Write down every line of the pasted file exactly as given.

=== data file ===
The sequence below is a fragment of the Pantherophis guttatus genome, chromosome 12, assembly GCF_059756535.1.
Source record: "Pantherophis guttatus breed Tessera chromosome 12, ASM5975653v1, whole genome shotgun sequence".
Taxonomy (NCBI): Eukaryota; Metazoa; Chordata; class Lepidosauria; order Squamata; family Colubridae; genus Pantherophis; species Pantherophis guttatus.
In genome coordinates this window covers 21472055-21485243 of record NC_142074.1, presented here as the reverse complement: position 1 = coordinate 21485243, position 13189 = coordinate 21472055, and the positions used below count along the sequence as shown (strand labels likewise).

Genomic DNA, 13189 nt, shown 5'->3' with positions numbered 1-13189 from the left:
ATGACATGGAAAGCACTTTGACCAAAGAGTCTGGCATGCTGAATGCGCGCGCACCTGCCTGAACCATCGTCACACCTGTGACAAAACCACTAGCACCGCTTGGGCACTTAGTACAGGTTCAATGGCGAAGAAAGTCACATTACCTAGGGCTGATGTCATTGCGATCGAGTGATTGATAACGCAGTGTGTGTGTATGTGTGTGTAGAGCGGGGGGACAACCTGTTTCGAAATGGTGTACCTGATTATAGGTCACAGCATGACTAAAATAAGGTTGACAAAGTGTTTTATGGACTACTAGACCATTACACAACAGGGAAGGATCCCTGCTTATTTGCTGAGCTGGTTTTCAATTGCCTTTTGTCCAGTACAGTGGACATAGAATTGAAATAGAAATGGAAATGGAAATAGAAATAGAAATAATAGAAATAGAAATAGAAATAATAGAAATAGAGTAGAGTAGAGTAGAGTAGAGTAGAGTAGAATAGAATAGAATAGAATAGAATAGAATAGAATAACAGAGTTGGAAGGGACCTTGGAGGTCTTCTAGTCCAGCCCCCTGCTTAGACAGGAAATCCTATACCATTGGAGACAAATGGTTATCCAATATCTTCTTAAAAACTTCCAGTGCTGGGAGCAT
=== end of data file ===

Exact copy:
The sequence below is a fragment of the Pantherophis guttatus genome, chromosome 12, assembly GCF_059756535.1.
Source record: "Pantherophis guttatus breed Tessera chromosome 12, ASM5975653v1, whole genome shotgun sequence".
Taxonomy (NCBI): Eukaryota; Metazoa; Chordata; class Lepidosauria; order Squamata; family Colubridae; genus Pantherophis; species Pantherophis guttatus.
In genome coordinates this window covers 21472055-21485243 of record NC_142074.1, presented here as the reverse complement: position 1 = coordinate 21485243, position 13189 = coordinate 21472055, and the positions used below count along the sequence as shown (strand labels likewise).

Genomic DNA, 13189 nt, shown 5'->3' with positions numbered 1-13189 from the left:
ATGACATGGAAAGCACTTTGACCAAAGAGTCTGGCATGCTGAATGCGCGCGCACCTGCCTGAACCATCGTCACACCTGTGACAAAACCACTAGCACCGCTTGGGCACTTAGTACAGGTTCAATGGCGAAGAAAGTCACATTACCTAGGGCTGATGTCATTGCGATCGAGTGATTGATAACGCAGTGTGTGTGTATGTGTGTGTAGAGCGGGGGGACAACCTGTTTCGAAATGGTGTACCTGATTATAGGTCACAGCATGACTAAAATAAGGTTGACAAAGTGTTTTATGGACTACTAGACCATTACACAACAGGGAAGGATCCCTGCTTATTTGCTGAGCTGGTTTTCAATTGCCTTTTGTCCAGTACAGTGGACATAGAATTGAAATAGAAATGGAAATGGAAATAGAAATAGAAATAATAGAAATAGAAATAGAAATAATAGAAATAGAGTAGAGTAGAGTAGAGTAGAGTAGAGTAGAATAGAATAGAATAGAATAGAATAGAATAGAATAACAGAGTTGGAAGGGACCTTGGAGGTCTTCTAGTCCAGCCCCCTGCTTAGACAGGAAATCCTATACCATTGGAGACAAATGGTTATCCAATATCTTCTTAAAAACTTCCAGTGCTGGGAGCAT